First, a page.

Omni-Channel Obstacles Are a New Norm
Consumer expectations with regards to omni-channel retailing have gone through the roof over the past few years. Whether they’re shopping online or in store, customers expect a consistent brand experience and what they want, when they want it. It’s unacceptable for associates in stores to not know real-time inventory across the chain.
This has led retailers to adopt a retail model in which merchants’ brick-and-mortar stores, websites, etc. operate as a cohesive unit instead of as separate entities. It’s impossible to do this successfully if you don’t have a POS system that offers real-time access to inventory data and customer information across all sites and lines of business.
You’re Struggling with Lack of Features
Do you want to integrate rewards memberships or loyalty tracking? To offer layaway and gift cards? Many basic POS systems lack the integrations you need to manage your business as it’s being run today. At the very least, your POS system should offer social media integrations, digital receipts, customer loyalty programs, and email marketing campaigns.
You need a POS system that has your specific business in mind, one that can support your growth. If your current system is lagging with new volumes of SKUs or more customer profiles, it’s time to look for a system that can scale.
What To Look For In a New POS System
The system you choose will depend on the needs of your business and involves a lot of components, but everyone should consider the five features below.
Retailers need to watch inventory closely to keep shelves stocked, and your system should keep numbers and data in real time with every single transaction. You should be able to track your best sellers and reorder when those items are low.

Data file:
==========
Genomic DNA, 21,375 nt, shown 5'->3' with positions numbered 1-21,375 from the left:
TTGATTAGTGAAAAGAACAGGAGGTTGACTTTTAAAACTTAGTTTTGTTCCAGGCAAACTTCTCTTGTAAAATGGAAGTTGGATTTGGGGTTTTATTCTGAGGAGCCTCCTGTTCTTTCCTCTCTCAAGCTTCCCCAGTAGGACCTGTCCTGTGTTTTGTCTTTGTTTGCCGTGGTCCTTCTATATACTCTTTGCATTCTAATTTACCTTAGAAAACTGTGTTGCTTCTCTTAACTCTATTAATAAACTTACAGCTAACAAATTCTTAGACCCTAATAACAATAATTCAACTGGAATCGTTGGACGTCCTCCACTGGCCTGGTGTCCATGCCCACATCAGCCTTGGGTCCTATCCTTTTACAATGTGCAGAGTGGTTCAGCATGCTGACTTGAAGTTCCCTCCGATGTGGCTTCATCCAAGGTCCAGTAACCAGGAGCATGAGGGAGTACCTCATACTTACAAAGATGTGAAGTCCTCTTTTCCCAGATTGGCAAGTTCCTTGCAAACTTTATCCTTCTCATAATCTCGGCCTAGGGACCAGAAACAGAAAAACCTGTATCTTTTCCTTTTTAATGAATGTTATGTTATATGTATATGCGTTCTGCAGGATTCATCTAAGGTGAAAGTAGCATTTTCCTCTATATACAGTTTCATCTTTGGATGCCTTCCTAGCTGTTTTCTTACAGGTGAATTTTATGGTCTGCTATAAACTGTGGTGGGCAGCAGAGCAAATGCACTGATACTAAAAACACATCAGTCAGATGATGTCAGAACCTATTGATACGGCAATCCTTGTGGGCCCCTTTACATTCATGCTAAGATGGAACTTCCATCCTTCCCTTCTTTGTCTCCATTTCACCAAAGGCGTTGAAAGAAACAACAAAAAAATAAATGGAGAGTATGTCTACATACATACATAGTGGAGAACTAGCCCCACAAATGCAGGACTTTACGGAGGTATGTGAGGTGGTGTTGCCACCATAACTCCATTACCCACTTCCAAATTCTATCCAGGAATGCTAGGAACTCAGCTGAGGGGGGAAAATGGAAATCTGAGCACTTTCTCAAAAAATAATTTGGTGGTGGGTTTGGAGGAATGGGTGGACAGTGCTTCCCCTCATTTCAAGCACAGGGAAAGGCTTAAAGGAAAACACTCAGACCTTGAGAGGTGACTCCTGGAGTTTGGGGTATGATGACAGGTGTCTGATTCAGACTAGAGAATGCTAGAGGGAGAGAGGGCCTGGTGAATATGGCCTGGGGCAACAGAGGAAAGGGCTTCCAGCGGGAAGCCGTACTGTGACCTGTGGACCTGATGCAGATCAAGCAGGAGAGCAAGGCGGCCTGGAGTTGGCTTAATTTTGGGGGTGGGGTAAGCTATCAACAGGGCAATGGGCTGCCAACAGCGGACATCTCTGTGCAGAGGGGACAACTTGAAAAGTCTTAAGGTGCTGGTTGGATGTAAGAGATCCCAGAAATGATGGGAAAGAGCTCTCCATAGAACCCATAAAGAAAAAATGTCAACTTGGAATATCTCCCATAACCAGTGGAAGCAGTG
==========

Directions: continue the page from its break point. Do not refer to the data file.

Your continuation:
Customer is king, and you want to keep an eye on customer activity. Some retail POS systems can help you manage loyalty programs and give you insights on specific customer behaviours that give you insight into the most effective discounts or sales to offer next.
Returns and Exchanges
If you sell a product, you need a system that can simply deal with returns and exchanges. You’ll also want a clear record of this historical data to make strategic decisions on what products to continue stocking and what items to never order again.
Determine what kind of hardware you currently have and what you need to run with your system in the future. Smaller retailers may only need a tablet and a card reader, while larger retailers will have to consider multiple terminals, receipt printers, and more. Think about where your business is now and consider how a POS system needs to work within that system.
With a new POS, you’ll need to migrate data from your existing system. Make sure your new provider offers seamless migration with the help of a responsive implementation team. The right provider will migrate your products, customer information and more, setting you up for success with your new POS without losing vital information from past transactions.
Data Collection and Reporting
It’s critical that you track a lot of important information about the sales transactions that happen in your business. An efficient system will track data to help you make critical decisions, like sales broken down over time, sales per employee, product reports, and number of orders broken into segments.
The Final Step
Once you have an idea of your ideal system, schedule a demo so you can preview the software. Be sure to consider everything from the cost to the level of support and implementation you receive.